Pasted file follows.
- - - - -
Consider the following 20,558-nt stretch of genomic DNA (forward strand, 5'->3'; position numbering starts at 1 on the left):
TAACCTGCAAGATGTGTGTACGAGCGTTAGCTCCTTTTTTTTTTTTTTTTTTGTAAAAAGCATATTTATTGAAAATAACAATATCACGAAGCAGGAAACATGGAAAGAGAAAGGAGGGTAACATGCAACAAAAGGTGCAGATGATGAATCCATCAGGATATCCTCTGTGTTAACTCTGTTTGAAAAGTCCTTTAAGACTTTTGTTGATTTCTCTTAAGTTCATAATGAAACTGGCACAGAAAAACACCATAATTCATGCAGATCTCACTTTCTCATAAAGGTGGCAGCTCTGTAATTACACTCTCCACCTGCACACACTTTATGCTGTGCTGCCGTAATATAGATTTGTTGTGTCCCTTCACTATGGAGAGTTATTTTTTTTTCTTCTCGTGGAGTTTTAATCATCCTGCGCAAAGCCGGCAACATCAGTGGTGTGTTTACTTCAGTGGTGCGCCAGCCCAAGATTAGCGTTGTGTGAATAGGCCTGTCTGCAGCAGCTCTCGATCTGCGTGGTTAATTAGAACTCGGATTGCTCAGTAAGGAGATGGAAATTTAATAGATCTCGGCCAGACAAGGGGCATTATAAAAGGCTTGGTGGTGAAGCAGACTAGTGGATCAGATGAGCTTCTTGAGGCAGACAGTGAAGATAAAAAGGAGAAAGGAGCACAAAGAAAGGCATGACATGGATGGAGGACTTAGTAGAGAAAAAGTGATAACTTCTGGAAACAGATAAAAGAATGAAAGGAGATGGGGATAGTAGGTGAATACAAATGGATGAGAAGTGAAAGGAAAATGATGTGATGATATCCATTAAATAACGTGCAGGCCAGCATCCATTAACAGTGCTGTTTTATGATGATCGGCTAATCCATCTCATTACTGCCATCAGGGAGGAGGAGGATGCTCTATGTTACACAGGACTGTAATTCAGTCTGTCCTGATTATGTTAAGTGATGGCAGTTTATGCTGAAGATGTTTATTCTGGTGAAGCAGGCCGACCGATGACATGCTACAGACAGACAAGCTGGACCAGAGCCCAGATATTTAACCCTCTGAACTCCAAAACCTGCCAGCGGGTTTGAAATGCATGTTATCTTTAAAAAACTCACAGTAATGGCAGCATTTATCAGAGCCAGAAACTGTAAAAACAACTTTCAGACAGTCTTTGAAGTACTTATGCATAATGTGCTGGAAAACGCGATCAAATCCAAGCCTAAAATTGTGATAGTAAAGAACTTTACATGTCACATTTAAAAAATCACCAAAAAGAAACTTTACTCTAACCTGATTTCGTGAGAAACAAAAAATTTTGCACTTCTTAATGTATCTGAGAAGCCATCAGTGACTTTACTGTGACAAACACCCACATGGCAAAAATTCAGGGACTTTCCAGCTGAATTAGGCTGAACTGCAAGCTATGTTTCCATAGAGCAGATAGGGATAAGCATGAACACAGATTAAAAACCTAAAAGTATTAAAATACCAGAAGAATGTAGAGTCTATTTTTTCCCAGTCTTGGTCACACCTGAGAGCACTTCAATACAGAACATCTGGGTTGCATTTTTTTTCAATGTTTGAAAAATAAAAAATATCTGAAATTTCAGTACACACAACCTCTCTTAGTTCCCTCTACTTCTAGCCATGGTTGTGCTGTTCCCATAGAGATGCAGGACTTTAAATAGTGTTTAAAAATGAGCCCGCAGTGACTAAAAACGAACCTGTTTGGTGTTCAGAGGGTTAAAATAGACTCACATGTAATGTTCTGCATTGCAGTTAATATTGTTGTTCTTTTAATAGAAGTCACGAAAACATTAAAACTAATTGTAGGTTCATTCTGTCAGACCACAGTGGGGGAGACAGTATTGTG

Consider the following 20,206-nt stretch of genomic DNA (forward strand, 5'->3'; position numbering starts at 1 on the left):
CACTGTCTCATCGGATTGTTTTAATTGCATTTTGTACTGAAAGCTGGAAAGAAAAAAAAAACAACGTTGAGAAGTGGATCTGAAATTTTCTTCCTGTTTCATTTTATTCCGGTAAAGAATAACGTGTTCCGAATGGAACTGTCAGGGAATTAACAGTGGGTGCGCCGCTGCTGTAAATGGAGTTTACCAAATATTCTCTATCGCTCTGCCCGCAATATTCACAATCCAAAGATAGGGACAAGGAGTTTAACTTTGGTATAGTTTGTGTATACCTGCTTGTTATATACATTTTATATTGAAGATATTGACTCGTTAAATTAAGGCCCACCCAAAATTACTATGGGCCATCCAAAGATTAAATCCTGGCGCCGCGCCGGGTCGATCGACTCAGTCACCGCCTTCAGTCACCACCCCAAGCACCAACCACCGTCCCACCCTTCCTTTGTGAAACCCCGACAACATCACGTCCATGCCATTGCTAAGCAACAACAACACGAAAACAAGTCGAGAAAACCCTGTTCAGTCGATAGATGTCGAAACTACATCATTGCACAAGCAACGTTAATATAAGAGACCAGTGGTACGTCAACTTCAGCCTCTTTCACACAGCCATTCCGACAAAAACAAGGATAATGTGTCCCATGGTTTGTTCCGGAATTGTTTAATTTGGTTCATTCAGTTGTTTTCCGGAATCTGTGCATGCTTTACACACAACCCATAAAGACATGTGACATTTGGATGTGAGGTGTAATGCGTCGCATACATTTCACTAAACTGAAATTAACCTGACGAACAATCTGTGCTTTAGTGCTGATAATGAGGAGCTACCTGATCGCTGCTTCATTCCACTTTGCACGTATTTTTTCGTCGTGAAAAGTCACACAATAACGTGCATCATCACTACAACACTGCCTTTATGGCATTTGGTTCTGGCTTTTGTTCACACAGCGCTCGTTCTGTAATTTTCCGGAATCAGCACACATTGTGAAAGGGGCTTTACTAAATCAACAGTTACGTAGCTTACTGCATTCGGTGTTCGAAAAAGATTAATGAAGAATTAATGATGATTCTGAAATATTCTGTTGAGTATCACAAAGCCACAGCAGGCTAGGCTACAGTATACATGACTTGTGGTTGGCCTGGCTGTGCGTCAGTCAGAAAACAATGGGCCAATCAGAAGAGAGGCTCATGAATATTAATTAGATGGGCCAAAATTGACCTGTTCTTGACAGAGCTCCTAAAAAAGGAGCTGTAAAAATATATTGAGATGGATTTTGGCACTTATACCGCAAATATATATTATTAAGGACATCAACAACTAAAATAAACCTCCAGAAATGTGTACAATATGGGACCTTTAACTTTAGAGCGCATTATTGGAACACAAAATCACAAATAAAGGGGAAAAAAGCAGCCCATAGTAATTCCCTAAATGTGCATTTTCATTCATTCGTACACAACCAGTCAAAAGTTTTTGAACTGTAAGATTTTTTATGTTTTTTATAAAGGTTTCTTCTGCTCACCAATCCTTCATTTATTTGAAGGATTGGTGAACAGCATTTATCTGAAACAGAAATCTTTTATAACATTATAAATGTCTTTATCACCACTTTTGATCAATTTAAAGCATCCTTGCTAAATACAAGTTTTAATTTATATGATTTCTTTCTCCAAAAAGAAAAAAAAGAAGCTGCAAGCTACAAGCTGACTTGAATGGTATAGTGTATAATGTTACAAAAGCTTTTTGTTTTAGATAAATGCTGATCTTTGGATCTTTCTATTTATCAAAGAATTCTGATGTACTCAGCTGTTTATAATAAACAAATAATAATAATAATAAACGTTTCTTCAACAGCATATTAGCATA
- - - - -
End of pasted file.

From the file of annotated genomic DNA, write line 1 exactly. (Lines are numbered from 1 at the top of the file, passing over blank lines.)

Consider the following 20,558-nt stretch of genomic DNA (forward strand, 5'->3'; position numbering starts at 1 on the left):